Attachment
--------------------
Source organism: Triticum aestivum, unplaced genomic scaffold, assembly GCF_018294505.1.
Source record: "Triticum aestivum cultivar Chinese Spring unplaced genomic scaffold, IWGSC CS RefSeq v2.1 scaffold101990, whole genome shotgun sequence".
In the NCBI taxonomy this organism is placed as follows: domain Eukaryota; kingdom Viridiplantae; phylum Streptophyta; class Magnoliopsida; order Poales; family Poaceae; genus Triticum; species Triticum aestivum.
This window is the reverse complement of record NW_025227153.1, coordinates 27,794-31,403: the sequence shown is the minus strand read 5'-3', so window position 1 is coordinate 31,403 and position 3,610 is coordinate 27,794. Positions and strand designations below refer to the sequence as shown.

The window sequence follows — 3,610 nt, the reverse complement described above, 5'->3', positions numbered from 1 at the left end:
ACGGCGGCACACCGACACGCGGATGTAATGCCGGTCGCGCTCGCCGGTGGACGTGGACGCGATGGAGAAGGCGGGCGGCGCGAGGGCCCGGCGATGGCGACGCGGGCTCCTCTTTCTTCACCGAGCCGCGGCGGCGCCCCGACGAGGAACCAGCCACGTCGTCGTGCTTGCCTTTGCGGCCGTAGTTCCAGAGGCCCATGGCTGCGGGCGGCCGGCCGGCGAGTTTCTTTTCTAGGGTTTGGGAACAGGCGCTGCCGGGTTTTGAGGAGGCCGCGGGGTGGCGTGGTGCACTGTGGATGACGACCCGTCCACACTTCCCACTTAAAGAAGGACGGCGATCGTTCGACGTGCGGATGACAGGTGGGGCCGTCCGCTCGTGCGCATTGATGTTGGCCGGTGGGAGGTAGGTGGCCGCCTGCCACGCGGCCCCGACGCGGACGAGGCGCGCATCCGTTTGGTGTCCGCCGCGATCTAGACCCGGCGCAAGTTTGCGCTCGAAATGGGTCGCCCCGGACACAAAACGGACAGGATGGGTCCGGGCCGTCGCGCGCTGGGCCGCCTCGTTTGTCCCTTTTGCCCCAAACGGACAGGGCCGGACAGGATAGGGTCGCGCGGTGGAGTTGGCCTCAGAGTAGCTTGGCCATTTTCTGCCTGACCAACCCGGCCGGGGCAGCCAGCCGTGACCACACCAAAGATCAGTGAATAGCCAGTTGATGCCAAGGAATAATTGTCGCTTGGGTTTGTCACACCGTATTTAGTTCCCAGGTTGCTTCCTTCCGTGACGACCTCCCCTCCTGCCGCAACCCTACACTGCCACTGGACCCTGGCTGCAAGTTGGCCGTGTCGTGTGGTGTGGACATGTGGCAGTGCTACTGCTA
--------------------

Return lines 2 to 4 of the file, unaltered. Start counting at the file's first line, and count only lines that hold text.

Source record: "Triticum aestivum cultivar Chinese Spring unplaced genomic scaffold, IWGSC CS RefSeq v2.1 scaffold101990, whole genome shotgun sequence".
In the NCBI taxonomy this organism is placed as follows: domain Eukaryota; kingdom Viridiplantae; phylum Streptophyta; class Magnoliopsida; order Poales; family Poaceae; genus Triticum; species Triticum aestivum.
This window is the reverse complement of record NW_025227153.1, coordinates 27,794-31,403: the sequence shown is the minus strand read 5'-3', so window position 1 is coordinate 31,403 and position 3,610 is coordinate 27,794. Positions and strand designations below refer to the sequence as shown.